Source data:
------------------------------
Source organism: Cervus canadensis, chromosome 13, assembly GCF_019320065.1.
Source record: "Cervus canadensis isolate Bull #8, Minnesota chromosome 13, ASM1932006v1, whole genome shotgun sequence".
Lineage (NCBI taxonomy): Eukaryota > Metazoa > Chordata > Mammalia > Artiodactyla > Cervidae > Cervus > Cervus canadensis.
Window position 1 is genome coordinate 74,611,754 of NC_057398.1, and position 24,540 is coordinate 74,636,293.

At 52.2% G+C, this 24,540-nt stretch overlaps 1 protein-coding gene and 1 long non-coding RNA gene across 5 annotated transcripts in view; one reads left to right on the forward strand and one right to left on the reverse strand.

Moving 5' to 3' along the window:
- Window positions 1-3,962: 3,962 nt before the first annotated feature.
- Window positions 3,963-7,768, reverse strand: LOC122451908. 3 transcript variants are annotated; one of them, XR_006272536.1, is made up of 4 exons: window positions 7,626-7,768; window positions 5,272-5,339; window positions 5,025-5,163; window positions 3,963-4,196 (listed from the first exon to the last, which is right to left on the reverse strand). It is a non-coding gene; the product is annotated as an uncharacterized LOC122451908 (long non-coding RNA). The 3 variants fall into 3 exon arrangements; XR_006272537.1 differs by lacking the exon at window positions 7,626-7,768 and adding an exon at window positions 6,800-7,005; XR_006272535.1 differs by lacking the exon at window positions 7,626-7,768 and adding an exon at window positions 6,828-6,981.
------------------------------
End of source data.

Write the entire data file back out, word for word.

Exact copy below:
Source organism: Cervus canadensis, chromosome 13, assembly GCF_019320065.1.
Source record: "Cervus canadensis isolate Bull #8, Minnesota chromosome 13, ASM1932006v1, whole genome shotgun sequence".
Lineage (NCBI taxonomy): Eukaryota > Metazoa > Chordata > Mammalia > Artiodactyla > Cervidae > Cervus > Cervus canadensis.
Window position 1 is genome coordinate 74,611,754 of NC_057398.1, and position 24,540 is coordinate 74,636,293.

At 52.2% G+C, this 24,540-nt stretch overlaps 1 protein-coding gene and 1 long non-coding RNA gene across 5 annotated transcripts in view; one reads left to right on the forward strand and one right to left on the reverse strand.

Moving 5' to 3' along the window:
- Window positions 1-3,962: 3,962 nt before the first annotated feature.
- Window positions 3,963-7,768, reverse strand: LOC122451908. 3 transcript variants are annotated; one of them, XR_006272536.1, is made up of 4 exons: window positions 7,626-7,768; window positions 5,272-5,339; window positions 5,025-5,163; window positions 3,963-4,196 (listed from the first exon to the last, which is right to left on the reverse strand). It is a non-coding gene; the product is annotated as an uncharacterized LOC122451908 (long non-coding RNA). The 3 variants fall into 3 exon arrangements; XR_006272537.1 differs by lacking the exon at window positions 7,626-7,768 and adding an exon at window positions 6,800-7,005; XR_006272535.1 differs by lacking the exon at window positions 7,626-7,768 and adding an exon at window positions 6,828-6,981.